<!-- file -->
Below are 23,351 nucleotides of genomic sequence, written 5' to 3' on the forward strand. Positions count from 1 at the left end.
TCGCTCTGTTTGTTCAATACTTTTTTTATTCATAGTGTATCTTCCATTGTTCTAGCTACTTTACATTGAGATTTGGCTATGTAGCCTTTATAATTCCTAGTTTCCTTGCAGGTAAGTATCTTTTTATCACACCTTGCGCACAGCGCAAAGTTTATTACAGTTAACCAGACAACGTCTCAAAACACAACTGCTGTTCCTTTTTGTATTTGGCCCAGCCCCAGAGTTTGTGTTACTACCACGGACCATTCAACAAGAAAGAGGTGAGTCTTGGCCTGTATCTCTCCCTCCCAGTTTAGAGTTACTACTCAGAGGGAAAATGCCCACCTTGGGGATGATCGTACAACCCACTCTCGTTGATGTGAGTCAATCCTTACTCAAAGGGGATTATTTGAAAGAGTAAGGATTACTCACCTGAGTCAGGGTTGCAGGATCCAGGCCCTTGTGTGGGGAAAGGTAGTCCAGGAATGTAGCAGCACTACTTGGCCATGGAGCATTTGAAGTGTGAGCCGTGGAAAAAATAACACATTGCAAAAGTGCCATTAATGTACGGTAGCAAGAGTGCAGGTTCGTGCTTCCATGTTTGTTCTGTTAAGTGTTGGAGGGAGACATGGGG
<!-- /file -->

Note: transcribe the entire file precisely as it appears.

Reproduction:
Below are 23,351 nucleotides of genomic sequence, written 5' to 3' on the forward strand. Positions count from 1 at the left end.
TCGCTCTGTTTGTTCAATACTTTTTTTATTCATAGTGTATCTTCCATTGTTCTAGCTACTTTACATTGAGATTTGGCTATGTAGCCTTTATAATTCCTAGTTTCCTTGCAGGTAAGTATCTTTTTATCACACCTTGCGCACAGCGCAAAGTTTATTACAGTTAACCAGACAACGTCTCAAAACACAACTGCTGTTCCTTTTTGTATTTGGCCCAGCCCCAGAGTTTGTGTTACTACCACGGACCATTCAACAAGAAAGAGGTGAGTCTTGGCCTGTATCTCTCCCTCCCAGTTTAGAGTTACTACTCAGAGGGAAAATGCCCACCTTGGGGATGATCGTACAACCCACTCTCGTTGATGTGAGTCAATCCTTACTCAAAGGGGATTATTTGAAAGAGTAAGGATTACTCACCTGAGTCAGGGTTGCAGGATCCAGGCCCTTGTGTGGGGAAAGGTAGTCCAGGAATGTAGCAGCACTACTTGGCCATGGAGCATTTGAAGTGTGAGCCGTGGAAAAAATAACACATTGCAAAAGTGCCATTAATGTACGGTAGCAAGAGTGCAGGTTCGTGCTTCCATGTTTGTTCTGTTAAGTGTTGGAGGGAGACATGGGG